Global fertiliser markets have erupted in recent weeks, and taken most in the market by surprise.
Local farmers, who are currently buying phosphate ahead of the new winter crop season, are in the firing line - from both a price and supply perspective.
Through the back half of 2020, global phosphate prices have slowly climbed off 10-year lows.
But since mid-January, the market has flared to above the 10-year average price.
This year alone, US Gulf Di-Ammonium Phosphate (DAP) prices are up by 36 per cent.
This DAP movement is well and truly a demand-led rally, exacerbated by some short-term supply challenges.
In late January, prices for major Chicago Board of Trade (CBOT) grains and oilseeds climbed to their highest point since 2014.
Improved fertiliser affordability has prompted farmers in many key regions to buy-up.
This demand activity has been most pronounced in the US, where - after years of low and, in some cases, negative margins - farmers have taken this opportunity to replenish soil nutrients ahead of planting a new crop.
On the supply side, numberous factors have contributed to the spike.
Most significantly, the US Department of Commerce has published countervailing duties as high as 47.05 per cent against phosphate fertiliser from Morocco and Russia - following a petition filed last June.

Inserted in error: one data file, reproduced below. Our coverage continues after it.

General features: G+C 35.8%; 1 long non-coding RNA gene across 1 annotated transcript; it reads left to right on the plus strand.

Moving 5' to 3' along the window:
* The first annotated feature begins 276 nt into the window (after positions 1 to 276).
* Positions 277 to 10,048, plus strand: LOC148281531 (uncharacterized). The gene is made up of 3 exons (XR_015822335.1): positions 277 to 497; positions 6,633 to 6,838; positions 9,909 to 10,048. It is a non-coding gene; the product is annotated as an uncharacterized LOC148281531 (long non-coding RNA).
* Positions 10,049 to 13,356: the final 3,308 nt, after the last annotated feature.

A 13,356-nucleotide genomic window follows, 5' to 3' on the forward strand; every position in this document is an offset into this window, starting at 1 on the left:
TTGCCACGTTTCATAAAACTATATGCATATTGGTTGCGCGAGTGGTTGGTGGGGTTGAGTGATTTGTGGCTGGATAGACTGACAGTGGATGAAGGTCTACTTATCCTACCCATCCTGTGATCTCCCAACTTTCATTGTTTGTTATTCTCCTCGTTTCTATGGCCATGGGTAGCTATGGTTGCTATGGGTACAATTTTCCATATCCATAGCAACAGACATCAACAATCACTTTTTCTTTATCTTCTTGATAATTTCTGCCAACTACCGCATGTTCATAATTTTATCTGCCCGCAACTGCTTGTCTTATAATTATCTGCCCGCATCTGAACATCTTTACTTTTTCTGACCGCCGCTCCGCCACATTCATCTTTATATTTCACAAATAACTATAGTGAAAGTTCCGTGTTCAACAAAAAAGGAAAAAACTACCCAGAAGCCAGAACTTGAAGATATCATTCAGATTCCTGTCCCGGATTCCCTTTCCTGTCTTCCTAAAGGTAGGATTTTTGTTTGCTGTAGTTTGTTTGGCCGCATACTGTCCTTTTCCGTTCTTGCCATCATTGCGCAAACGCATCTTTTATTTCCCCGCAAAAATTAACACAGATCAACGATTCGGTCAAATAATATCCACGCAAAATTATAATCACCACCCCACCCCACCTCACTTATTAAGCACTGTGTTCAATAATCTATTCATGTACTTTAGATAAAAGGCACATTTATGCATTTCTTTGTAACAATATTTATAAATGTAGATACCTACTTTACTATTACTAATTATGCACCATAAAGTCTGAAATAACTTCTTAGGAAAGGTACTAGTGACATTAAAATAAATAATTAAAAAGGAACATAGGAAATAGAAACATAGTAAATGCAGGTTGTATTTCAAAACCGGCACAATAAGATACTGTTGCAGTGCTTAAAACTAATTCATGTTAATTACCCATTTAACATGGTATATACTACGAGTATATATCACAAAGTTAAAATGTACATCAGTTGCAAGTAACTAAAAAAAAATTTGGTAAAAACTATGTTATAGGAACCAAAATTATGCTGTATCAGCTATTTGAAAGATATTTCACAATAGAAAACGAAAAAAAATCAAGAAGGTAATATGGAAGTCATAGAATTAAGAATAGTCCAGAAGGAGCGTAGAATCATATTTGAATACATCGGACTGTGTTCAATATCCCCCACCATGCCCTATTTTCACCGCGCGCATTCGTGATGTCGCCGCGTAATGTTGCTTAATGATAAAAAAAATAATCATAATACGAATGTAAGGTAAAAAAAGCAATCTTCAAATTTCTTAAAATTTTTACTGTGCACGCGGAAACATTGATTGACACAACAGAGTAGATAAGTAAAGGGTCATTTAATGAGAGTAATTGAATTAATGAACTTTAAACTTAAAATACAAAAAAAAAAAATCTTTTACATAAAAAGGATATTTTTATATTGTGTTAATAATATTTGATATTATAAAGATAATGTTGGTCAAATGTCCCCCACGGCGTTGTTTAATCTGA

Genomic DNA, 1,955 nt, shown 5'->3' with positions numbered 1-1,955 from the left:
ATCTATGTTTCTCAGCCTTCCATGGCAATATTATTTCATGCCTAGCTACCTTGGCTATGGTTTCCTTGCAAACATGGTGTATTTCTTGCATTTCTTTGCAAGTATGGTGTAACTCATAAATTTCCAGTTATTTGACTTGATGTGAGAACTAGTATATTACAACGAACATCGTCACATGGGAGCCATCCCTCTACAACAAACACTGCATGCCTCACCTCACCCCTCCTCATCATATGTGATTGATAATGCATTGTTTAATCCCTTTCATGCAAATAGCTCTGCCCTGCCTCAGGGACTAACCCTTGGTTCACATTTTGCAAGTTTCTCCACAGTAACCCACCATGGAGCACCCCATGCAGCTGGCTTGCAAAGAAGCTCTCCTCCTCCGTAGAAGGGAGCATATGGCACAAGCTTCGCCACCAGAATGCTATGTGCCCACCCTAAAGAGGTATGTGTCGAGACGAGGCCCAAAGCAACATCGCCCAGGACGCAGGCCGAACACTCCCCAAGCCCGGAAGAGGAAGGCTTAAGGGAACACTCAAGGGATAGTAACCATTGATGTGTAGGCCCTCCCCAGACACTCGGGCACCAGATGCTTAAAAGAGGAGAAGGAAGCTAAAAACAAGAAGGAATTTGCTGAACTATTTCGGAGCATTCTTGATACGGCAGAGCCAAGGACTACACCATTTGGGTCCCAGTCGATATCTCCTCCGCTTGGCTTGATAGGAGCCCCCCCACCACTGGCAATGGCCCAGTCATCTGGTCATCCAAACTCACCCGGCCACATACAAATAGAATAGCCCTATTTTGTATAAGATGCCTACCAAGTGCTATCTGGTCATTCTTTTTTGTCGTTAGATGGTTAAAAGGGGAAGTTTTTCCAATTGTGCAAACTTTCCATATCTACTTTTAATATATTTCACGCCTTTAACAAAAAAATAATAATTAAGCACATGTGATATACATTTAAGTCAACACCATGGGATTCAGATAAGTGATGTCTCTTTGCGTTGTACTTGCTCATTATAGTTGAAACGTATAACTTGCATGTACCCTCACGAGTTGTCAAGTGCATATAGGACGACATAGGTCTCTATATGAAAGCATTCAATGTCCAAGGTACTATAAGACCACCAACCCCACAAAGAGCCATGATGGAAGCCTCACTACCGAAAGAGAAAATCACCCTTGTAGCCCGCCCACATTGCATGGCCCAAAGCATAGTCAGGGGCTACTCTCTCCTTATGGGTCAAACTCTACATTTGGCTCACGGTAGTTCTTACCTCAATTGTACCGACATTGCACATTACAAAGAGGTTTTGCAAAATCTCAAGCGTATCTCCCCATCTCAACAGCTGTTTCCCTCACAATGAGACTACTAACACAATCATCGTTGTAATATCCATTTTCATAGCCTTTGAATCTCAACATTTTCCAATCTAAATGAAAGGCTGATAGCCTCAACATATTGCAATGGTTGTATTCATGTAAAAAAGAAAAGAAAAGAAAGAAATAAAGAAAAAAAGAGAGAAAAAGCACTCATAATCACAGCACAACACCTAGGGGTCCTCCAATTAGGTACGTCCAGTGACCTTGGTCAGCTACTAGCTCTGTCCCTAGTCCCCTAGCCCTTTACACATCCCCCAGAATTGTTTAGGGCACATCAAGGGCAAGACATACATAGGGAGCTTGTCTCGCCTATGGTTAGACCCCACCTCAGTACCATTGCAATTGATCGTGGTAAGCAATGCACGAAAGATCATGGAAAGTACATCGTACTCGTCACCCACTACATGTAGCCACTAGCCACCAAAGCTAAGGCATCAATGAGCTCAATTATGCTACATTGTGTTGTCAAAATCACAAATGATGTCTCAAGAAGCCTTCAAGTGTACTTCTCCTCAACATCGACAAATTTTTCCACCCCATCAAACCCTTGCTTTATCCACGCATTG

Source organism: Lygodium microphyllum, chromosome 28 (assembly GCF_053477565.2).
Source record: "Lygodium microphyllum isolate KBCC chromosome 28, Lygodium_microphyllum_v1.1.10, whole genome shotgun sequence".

This has caused US domestic prices to rise faster than other international benchmarks.
Adding fuel to the fire is the fact that Chinese phosphate exporters have faced rising costs of raw materials and tight domestic supply.
In Australia, China's share of our mono-ammonium phosphate (MAP) imports has been increasing year-on-year since 2017 and reached 64 per cent in 2020.
Also, quarter one is typically quieter for international imports compared with other times of the year.
So, the unexpected high demand has caught some suppliers on-the-hop and scheduled maintenance has impacted on their production levels.
Some global suppliers are now fully booked until April, and others are unclear about the next available cargo.
All of these factors leave Australian growers, who are mostly reliant on the global market for phosphate supplies, in a precarious position ahead of the new season.
For growers, the necessity to lock-in phosphate prices at these higher levels may be dictated by two main issues.
The first is what the likely impact will be if phosphate availability doesn't improve before seeding and can phosphate application be shifted to where it is needed most.
As of December 2020, local MAP imports for this season were well ahead of the past four seasons - although, phosphate availability will vary between suppliers according to origin and location.
Secondly, to what extent can growers' balance sheets absorb higher prices?
Our expectation for average to above average local wheat prices will help purchasing power, although it does equate to reduced affordability year-on-year.
As we had forecast back in early January, we still expect global fertiliser prices to subside by mid to late quarter two as Northern Hemisphere seasonal demand eases. This should prompt local prices to return to favorable levels.
This, though, may be too late for local growers, who start seeding in April.
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